Seventeen middle-school girls recently completed “Celebrating the Strengths of Black Girls,” a Science, Technology, Engineering, and Math (STEM) program for racial and ethnic minority girls in the St. Louis region.
Women of color are underrepresented in STEM, but few programs exist to address the problem. Sheretta T. Butler-Barnes, PhD, created the pilot program to learn what might enhance black girls’ mathematics beliefs and performance.
Butler-Barnes is an assistant professor at the George Warren Brown School of Social Work who researches structural racism and inequalities in education and youth development. She also is faculty director of the Collaboration on Race, Inequality, and Social Mobility in America (CRISMA), based at the Center for Social Development (CSD).
“I look at school-based racial discrimination and how those things impact boys and girls,” Butler-Barnes says. “What we see is a lot of research dedicated only to black boys, and so this kind of leaves black girls invisible. What I wanted to do was create this program for STEM that centered on girls’ experiences.”
This past summer, three days a week from June 5 to July 14, Butler-Barnes exposed 17 middle-school girls of color to an intensive STEM-based curriculum. The curriculum includes lessons on historical contributions of women of color in STEM, Egyptian contributions to mathematics, structural inequality, study skills in mathematics, real-world “Hidden Figures” from the book and movie, the academic vocabulary necessary to communicate mathematical concepts, and more. CSD provided funds for a curriculum writer, who is a chemistry teacher in East Saint Louis.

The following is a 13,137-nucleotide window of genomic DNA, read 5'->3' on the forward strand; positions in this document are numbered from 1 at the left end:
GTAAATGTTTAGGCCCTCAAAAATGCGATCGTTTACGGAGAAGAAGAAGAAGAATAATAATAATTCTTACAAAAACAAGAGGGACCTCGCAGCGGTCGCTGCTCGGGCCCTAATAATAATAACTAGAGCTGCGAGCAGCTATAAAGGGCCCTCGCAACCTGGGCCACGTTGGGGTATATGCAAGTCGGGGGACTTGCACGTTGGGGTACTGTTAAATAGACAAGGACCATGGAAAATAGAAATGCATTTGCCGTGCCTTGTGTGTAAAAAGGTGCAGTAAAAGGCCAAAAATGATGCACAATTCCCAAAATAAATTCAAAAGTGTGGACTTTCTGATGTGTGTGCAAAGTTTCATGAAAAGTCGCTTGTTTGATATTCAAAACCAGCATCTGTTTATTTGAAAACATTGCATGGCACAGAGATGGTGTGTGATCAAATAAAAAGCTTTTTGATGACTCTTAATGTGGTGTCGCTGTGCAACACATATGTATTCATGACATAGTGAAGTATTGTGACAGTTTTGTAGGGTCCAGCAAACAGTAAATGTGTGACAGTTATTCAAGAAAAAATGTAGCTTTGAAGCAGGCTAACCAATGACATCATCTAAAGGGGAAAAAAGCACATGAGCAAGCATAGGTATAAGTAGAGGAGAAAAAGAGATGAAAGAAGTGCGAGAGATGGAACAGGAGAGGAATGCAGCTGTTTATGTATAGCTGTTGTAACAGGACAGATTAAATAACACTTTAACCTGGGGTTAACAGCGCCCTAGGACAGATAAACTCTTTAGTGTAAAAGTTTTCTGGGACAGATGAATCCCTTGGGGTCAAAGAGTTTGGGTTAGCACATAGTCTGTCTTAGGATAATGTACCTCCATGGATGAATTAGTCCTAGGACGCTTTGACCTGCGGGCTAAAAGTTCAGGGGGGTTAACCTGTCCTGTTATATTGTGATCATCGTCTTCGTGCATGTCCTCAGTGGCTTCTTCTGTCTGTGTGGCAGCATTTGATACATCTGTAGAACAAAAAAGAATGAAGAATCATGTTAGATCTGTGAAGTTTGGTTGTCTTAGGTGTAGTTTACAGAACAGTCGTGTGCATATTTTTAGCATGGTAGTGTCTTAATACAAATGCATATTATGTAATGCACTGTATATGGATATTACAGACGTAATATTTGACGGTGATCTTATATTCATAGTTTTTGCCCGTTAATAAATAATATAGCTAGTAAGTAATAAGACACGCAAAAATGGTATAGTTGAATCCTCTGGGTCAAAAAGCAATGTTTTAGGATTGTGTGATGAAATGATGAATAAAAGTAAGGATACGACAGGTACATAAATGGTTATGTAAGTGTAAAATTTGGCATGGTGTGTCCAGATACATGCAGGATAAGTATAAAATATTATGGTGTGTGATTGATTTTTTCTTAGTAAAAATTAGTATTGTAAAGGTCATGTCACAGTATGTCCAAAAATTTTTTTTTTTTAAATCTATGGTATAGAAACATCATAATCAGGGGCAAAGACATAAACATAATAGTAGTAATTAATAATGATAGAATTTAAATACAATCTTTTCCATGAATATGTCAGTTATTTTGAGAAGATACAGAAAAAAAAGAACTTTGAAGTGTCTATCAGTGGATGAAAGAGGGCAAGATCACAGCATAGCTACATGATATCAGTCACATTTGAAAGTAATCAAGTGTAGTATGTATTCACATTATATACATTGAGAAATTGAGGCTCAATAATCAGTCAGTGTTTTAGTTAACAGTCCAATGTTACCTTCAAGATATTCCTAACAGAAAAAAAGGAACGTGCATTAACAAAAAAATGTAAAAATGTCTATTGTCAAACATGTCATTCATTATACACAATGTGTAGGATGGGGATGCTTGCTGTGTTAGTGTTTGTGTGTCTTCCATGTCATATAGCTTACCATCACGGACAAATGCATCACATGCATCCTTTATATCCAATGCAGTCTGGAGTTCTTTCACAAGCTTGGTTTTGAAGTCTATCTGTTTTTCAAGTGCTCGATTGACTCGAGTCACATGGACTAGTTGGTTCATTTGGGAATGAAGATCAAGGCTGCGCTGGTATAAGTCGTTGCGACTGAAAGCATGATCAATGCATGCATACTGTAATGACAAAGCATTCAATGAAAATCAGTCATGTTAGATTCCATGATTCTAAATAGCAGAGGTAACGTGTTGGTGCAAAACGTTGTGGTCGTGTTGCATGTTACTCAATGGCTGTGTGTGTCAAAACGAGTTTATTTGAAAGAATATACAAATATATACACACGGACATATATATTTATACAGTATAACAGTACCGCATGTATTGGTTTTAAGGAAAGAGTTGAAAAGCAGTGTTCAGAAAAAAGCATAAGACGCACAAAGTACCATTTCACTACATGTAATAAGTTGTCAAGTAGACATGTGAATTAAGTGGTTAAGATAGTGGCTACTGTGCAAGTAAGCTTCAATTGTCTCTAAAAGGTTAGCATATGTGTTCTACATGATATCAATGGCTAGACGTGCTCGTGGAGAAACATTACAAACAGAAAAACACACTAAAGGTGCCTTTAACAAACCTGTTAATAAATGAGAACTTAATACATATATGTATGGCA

So far, the pilot has served 60 girls. This summer’s program was the fifth session, and it was the second with Girls Inc. as a partner. Washington University’s Institute for School Partnership has supported the program for the past four years, providing funds for supplies, space and student teachers. In addition, Erik Herniksen, an assistant professor in the Department of Physics, and the Young Scientist Program at the School of Medicine have provided support by donating time, supplies and space.
“What I’m learning is that it’s very important for children of color to see themselves within the literature, within the problems, within history books, within lessons,” she says, “because that lets them know that it is attainable.”
Butler-Barnes, who grew up in Detroit, says she always liked science and math. When she was in middle school, her parents enrolled her in a program similar to the one she leads today. “I’ve always been told to pay it forward, so that’s just something that I’m doing,” she says.
In November, Butler-Barnes is applying for a research grant from the National Science Foundation. She hopes to get funding to see how well the program is working.
In “some of our small findings, we’ve found their self-esteem has increased,” Butler-Barnes says. “They feel more confident in math. And they really feel like the lessons empower them not only as a person of color but also as a girl of color.”